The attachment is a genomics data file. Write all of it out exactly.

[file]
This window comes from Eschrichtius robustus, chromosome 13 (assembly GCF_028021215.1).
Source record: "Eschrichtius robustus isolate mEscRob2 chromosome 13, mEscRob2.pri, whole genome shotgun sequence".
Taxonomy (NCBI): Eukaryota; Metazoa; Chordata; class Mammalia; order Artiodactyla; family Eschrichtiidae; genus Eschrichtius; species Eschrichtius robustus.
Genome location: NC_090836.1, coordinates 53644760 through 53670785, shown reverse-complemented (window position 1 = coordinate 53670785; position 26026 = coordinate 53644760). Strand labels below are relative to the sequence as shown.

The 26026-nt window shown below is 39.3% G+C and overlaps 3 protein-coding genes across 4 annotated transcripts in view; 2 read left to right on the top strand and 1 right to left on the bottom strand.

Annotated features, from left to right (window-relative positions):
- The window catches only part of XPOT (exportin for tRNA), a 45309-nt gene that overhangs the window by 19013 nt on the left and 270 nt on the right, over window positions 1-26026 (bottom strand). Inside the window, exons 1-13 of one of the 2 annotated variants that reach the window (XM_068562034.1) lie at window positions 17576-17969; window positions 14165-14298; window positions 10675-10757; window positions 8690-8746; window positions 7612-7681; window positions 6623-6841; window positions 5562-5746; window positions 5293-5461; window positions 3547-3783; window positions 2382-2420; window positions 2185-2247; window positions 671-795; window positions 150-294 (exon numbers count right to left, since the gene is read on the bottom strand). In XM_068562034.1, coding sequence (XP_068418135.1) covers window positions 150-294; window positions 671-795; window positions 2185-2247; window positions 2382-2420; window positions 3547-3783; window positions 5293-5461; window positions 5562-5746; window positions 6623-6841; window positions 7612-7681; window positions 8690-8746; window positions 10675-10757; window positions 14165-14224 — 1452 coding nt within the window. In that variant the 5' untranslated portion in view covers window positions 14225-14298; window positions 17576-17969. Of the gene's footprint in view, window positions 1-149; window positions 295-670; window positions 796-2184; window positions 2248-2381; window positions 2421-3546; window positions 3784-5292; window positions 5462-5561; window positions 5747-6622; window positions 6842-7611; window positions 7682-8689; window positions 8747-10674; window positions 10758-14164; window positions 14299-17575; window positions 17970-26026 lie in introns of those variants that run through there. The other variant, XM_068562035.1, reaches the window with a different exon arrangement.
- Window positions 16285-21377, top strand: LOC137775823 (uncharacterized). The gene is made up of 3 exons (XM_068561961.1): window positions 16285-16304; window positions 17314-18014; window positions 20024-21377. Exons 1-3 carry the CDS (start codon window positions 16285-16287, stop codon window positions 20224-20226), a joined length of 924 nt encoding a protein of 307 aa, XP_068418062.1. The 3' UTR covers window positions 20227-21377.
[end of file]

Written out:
This window comes from Eschrichtius robustus, chromosome 13 (assembly GCF_028021215.1).
Source record: "Eschrichtius robustus isolate mEscRob2 chromosome 13, mEscRob2.pri, whole genome shotgun sequence".
Taxonomy (NCBI): Eukaryota; Metazoa; Chordata; class Mammalia; order Artiodactyla; family Eschrichtiidae; genus Eschrichtius; species Eschrichtius robustus.
Genome location: NC_090836.1, coordinates 53644760 through 53670785, shown reverse-complemented (window position 1 = coordinate 53670785; position 26026 = coordinate 53644760). Strand labels below are relative to the sequence as shown.

The 26026-nt window shown below is 39.3% G+C and overlaps 3 protein-coding genes across 4 annotated transcripts in view; 2 read left to right on the top strand and 1 right to left on the bottom strand.

Annotated features, from left to right (window-relative positions):
- The window catches only part of XPOT (exportin for tRNA), a 45309-nt gene that overhangs the window by 19013 nt on the left and 270 nt on the right, over window positions 1-26026 (bottom strand). Inside the window, exons 1-13 of one of the 2 annotated variants that reach the window (XM_068562034.1) lie at window positions 17576-17969; window positions 14165-14298; window positions 10675-10757; window positions 8690-8746; window positions 7612-7681; window positions 6623-6841; window positions 5562-5746; window positions 5293-5461; window positions 3547-3783; window positions 2382-2420; window positions 2185-2247; window positions 671-795; window positions 150-294 (exon numbers count right to left, since the gene is read on the bottom strand). In XM_068562034.1, coding sequence (XP_068418135.1) covers window positions 150-294; window positions 671-795; window positions 2185-2247; window positions 2382-2420; window positions 3547-3783; window positions 5293-5461; window positions 5562-5746; window positions 6623-6841; window positions 7612-7681; window positions 8690-8746; window positions 10675-10757; window positions 14165-14224 — 1452 coding nt within the window. In that variant the 5' untranslated portion in view covers window positions 14225-14298; window positions 17576-17969. Of the gene's footprint in view, window positions 1-149; window positions 295-670; window positions 796-2184; window positions 2248-2381; window positions 2421-3546; window positions 3784-5292; window positions 5462-5561; window positions 5747-6622; window positions 6842-7611; window positions 7682-8689; window positions 8747-10674; window positions 10758-14164; window positions 14299-17575; window positions 17970-26026 lie in introns of those variants that run through there. The other variant, XM_068562035.1, reaches the window with a different exon arrangement.
- Window positions 16285-21377, top strand: LOC137775823 (uncharacterized). The gene is made up of 3 exons (XM_068561961.1): window positions 16285-16304; window positions 17314-18014; window positions 20024-21377. Exons 1-3 carry the CDS (start codon window positions 16285-16287, stop codon window positions 20224-20226), a joined length of 924 nt encoding a protein of 307 aa, XP_068418062.1. The 3' UTR covers window positions 20227-21377.